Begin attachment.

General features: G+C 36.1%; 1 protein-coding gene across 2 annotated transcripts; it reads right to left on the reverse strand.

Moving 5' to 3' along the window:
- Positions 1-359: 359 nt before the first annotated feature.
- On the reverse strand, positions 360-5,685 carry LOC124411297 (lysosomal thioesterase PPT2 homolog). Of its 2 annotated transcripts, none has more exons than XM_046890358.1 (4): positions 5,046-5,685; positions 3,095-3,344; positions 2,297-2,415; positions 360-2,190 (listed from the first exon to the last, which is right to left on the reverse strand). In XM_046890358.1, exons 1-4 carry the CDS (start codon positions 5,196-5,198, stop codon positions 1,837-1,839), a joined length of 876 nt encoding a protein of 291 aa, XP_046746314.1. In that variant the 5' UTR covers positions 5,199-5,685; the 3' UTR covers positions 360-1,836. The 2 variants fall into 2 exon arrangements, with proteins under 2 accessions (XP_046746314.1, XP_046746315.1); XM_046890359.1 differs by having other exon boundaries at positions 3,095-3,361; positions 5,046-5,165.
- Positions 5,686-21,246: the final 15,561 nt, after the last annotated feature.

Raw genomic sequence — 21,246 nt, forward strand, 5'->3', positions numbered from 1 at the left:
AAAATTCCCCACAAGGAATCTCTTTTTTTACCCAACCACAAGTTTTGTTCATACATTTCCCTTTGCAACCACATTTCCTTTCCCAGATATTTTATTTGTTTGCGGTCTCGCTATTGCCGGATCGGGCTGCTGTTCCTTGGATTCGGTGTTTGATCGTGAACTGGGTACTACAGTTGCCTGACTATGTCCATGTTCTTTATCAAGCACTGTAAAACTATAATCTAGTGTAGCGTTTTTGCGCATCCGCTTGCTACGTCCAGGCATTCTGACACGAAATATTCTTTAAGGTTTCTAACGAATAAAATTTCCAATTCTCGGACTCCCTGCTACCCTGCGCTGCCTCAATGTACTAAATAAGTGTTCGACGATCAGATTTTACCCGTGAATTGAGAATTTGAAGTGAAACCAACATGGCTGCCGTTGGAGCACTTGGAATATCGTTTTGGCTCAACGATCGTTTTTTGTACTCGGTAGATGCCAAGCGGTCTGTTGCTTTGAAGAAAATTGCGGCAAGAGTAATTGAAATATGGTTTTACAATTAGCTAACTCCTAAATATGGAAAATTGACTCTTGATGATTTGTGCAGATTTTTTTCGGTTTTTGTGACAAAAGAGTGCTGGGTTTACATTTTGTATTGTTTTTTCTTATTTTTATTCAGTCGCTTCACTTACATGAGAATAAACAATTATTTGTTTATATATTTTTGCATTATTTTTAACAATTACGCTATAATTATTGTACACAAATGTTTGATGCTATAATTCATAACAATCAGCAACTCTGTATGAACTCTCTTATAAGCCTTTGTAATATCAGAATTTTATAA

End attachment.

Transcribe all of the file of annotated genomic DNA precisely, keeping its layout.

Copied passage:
General features: G+C 36.1%; 1 protein-coding gene across 2 annotated transcripts; it reads right to left on the reverse strand.

Moving 5' to 3' along the window:
- Positions 1-359: 359 nt before the first annotated feature.
- On the reverse strand, positions 360-5,685 carry LOC124411297 (lysosomal thioesterase PPT2 homolog). Of its 2 annotated transcripts, none has more exons than XM_046890358.1 (4): positions 5,046-5,685; positions 3,095-3,344; positions 2,297-2,415; positions 360-2,190 (listed from the first exon to the last, which is right to left on the reverse strand). In XM_046890358.1, exons 1-4 carry the CDS (start codon positions 5,196-5,198, stop codon positions 1,837-1,839), a joined length of 876 nt encoding a protein of 291 aa, XP_046746314.1. In that variant the 5' UTR covers positions 5,199-5,685; the 3' UTR covers positions 360-1,836. The 2 variants fall into 2 exon arrangements, with proteins under 2 accessions (XP_046746314.1, XP_046746315.1); XM_046890359.1 differs by having other exon boundaries at positions 3,095-3,361; positions 5,046-5,165.
- Positions 5,686-21,246: the final 15,561 nt, after the last annotated feature.

Raw genomic sequence — 21,246 nt, forward strand, 5'->3', positions numbered from 1 at the left:
AAAATTCCCCACAAGGAATCTCTTTTTTTACCCAACCACAAGTTTTGTTCATACATTTCCCTTTGCAACCACATTTCCTTTCCCAGATATTTTATTTGTTTGCGGTCTCGCTATTGCCGGATCGGGCTGCTGTTCCTTGGATTCGGTGTTTGATCGTGAACTGGGTACTACAGTTGCCTGACTATGTCCATGTTCTTTATCAAGCACTGTAAAACTATAATCTAGTGTAGCGTTTTTGCGCATCCGCTTGCTACGTCCAGGCATTCTGACACGAAATATTCTTTAAGGTTTCTAACGAATAAAATTTCCAATTCTCGGACTCCCTGCTACCCTGCGCTGCCTCAATGTACTAAATAAGTGTTCGACGATCAGATTTTACCCGTGAATTGAGAATTTGAAGTGAAACCAACATGGCTGCCGTTGGAGCACTTGGAATATCGTTTTGGCTCAACGATCGTTTTTTGTACTCGGTAGATGCCAAGCGGTCTGTTGCTTTGAAGAAAATTGCGGCAAGAGTAATTGAAATATGGTTTTACAATTAGCTAACTCCTAAATATGGAAAATTGACTCTTGATGATTTGTGCAGATTTTTTTCGGTTTTTGTGACAAAAGAGTGCTGGGTTTACATTTTGTATTGTTTTTTCTTATTTTTATTCAGTCGCTTCACTTACATGAGAATAAACAATTATTTGTTTATATATTTTTGCATTATTTTTAACAATTACGCTATAATTATTGTACACAAATGTTTGATGCTATAATTCATAACAATCAGCAACTCTGTATGAACTCTCTTATAAGCCTTTGTAATATCAGAATTTTATAA